To learn how to tie the tarpon toad fly, click here.
Learning about the history of a fly and its originator gives the fly its soul. In the case of the Toad, probably one of the most significant tarpon flies to come along in the past 50 years, I’ve looked back at its roots and have attempted to uncover its pedigree.
Before we can begin, we must look back at two gentlemen who provided the inspiration that allowed the Toad to come into being, Del Brown and Capt. Harry Spear. The late Del Brown was a famous permit angler from California, spending the majority of his guided days pursuing these wary game fish. Del designed a fly called the Merkin, which was originally tied from rug yarn, feathers, rubber bands and lead eyes. The Merkin was designed sink hook point up, straight to the bottom resembling a crab. Del’s technique of tying single pieces of yarn one at a time, perpendicular to the shank, and trimming the yarn to resemble a crab body was an innovative concept that opened the door to many flies.
Well-known Florida guide, fly tier and boatbuilder Capt. Harry Spear began altering his Merkins to be more of a swimming fly than a diving one. While reviewing the stomach contents of a large bonefish one day, Harry noticed toadfish inside. He attempted to mimic this small fish by elongating a Merkin, eliminating its legs and tying the lead eyes on the underside of the shank so it would swim hook down. Harry appropriately named the fly the Tasty Toad. It was much slimmer than the wider-bodied Merkin and attracted the attention of many hungry bonefish. Harry’s clients used Tasty Toads on a daily basis. Gary Merriman was one such client who took a particular interest in his guide’s creation.
Gary is an avid saltwater angler who resides in Atlanta and owns the Fish Hawk fly shop. Well aware of how deadly Del’s Merkin was on permit and how irresistible bonefish found Harry’s Tasty Toad, Gary began experimenting.
One evening, out of boredom, Gary was watching an old 3M VHS tape depicting the late Billy Pate fly-fishing for tarpon. He was drawn to some footage in the video of a traditional Stu Apte-style tarpon fly swimming underwater. He noticed that the fly bounced up and down as it swam. It was at that moment that a light went off in his head — baitfish don’t bounce. Using the Merkin and the Tasty Toad as inspiration, Gary began working on his new pattern. He wanted this fly to swim, but not sink. His original had an inverted yellow rabbit-strip tail. He then added a chartreuse marabou collar, built a flat, wide body with tan and chartreuse poly yarn, and used black plastic eyes. This fly would swim, plane, suspend like a real baitfish high in the water column and sink slowly. The fly would land soft and move naturally in the water. But would a tarpon react favorably to it?">Gary and his good friend Ron Winters went to Loggerhead Basin, where they knew some large, laid-up, lazy, difficult to fool tarpon would be. Gary cast his Toad and it landed 15 feet wide of where he intended. As he slowly stripped the fly, one of the giants caught a glimpse of it dancing in the distance. The fish turned and broke away from the group. The possessed fish raced 10 feet to inhale the fly and launched in the air. This would become a common occurrence over the next few years, and the Toad was a well-kept secret among Gary’s close fishing friends.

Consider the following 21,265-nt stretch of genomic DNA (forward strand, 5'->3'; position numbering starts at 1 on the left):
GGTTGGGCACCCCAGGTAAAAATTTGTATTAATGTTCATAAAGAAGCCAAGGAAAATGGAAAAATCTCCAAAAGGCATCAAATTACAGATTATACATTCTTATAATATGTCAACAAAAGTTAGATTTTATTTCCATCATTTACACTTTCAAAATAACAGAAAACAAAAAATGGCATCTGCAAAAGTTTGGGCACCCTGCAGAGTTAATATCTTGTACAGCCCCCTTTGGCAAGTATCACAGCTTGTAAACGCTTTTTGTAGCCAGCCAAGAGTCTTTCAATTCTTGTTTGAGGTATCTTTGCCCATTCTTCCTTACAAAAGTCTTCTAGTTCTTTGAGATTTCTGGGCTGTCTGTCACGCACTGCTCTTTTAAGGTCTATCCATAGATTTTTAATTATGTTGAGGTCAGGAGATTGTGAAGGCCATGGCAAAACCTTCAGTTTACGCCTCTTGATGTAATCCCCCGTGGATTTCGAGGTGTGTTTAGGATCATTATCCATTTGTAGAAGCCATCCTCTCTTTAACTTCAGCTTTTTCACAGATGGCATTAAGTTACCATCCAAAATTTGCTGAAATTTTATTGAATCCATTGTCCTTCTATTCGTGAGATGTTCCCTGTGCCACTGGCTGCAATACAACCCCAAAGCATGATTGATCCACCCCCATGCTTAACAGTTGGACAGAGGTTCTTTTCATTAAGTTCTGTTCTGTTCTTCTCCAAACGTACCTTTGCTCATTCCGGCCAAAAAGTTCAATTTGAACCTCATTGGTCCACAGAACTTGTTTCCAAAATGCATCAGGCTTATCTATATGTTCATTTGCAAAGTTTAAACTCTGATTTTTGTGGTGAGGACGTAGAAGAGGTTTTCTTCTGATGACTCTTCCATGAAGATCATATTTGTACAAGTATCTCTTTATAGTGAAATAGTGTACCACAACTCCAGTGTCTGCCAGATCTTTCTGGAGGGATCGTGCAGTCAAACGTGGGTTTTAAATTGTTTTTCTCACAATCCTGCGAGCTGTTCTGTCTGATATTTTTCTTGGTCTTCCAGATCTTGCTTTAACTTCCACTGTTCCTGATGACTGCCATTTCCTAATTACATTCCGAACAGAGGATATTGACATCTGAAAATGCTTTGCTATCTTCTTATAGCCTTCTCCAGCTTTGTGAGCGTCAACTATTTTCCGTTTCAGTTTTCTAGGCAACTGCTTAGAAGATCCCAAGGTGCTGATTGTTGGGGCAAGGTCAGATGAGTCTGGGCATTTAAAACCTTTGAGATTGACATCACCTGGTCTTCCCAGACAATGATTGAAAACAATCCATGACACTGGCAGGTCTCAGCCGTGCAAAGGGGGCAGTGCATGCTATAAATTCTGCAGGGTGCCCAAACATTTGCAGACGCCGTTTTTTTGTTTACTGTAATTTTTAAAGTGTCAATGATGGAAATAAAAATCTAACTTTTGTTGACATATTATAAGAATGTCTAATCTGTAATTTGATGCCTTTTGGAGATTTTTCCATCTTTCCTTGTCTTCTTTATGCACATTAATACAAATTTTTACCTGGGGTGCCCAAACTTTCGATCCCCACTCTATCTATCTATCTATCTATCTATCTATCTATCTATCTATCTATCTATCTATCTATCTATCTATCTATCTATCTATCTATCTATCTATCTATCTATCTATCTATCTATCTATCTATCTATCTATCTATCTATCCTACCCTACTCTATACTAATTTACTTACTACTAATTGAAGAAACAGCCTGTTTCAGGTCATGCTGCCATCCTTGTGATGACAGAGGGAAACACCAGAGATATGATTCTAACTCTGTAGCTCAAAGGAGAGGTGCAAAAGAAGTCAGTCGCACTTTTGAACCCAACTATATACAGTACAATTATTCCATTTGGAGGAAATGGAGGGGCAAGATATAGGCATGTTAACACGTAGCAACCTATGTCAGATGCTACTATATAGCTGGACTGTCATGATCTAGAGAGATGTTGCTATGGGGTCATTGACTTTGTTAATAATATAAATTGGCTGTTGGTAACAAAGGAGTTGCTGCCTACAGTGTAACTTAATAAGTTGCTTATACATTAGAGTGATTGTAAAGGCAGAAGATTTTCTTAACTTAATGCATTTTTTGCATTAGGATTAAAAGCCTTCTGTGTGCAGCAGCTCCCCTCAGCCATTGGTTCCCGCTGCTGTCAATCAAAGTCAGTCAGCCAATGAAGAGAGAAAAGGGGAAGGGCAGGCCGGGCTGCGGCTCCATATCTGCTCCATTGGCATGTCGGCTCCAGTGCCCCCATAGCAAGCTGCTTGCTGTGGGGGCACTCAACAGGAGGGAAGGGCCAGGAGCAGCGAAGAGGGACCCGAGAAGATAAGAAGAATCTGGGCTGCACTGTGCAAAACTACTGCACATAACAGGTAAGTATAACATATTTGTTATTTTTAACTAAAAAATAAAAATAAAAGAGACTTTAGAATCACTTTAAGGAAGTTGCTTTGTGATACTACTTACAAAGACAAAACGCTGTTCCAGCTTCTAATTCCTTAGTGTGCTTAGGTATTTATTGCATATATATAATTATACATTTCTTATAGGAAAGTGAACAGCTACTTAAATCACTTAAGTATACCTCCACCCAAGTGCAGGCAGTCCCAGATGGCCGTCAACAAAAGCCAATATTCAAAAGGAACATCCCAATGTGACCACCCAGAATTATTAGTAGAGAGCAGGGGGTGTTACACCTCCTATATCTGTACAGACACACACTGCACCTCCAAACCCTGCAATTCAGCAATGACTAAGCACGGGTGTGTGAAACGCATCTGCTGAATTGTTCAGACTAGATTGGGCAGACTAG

Not long after that, Gary would show his Toad fly to his captain, Tim Hoover. Tim claimed to be experimenting at the time with another suspending fly he created called the Tweety Bird, which was tied with chartreuse and white spun deer hair that he trimmed flat. It was a good tarpon fly, but it wasn’t able to swim with neutral buoyancy and stay subsurface in front of the fish like the Toad. So Tim switched it out for Gary’s fly.
Eventually, Tim would forge a great friendship with and gain a tournament teammate in Andy Mill. The duo immediately began to catch and jump many big tarpon using Gary’s secret Toad fly. Eventually, Tim decided to modify Gary’s original fly by eliminating the rabbit strip and using a short plume of marabou instead. This allowed the fly to sink a little better and also reduced the possibility of fouling. Now, the boys had an even deadlier tarpon fly that nobody was fishing. Tim’s favorite colors were a chartreuse body with a yellow collar, a chartreuse marabou tail and plastic eyes.
Tim said he and Andy fished their modified marabou Toad for at least 10 years together, winning prestigious events such as the Gold Cup tarpon tournament, five times, and placing second twice in eight years. Tim attributes the true magic of the fly to its ability to suspend and to Andy’s skill as an angler and his ability to keep the fly in front of the fish. Getting fish that weren’t hungry to eat was what separated the men from the boys.
Toads for Teeth
Toad flies have been fished all over the globe for smaller species like bluegill, carp and largemouth bass and larger species like stripers, tarpon and, believe it or not, mako sharks. Toads can be tied in all sizes (from 8 to 8/0), shapes and colors. While smaller versions might be tied with thin poly yarn for smaller species like bluegill, Conway Bowman in San Diego uses the large, floating Mako Toads with buoyant craft foam strips that are tied onto a tube, creating a wide, flat body. These flies can be easily trimmed in the field to optimize their performance. Conway likes to fish these large orange or red Mako Toads with a trace of single-strand wire. He says the V-wakes that the fly leaves on the surface after it is stripped really get the sharks excited. Mako Toads don’t necessarily cast very well, but when the sharks are fired up and around the boat, a 30-foot cast is all it takes.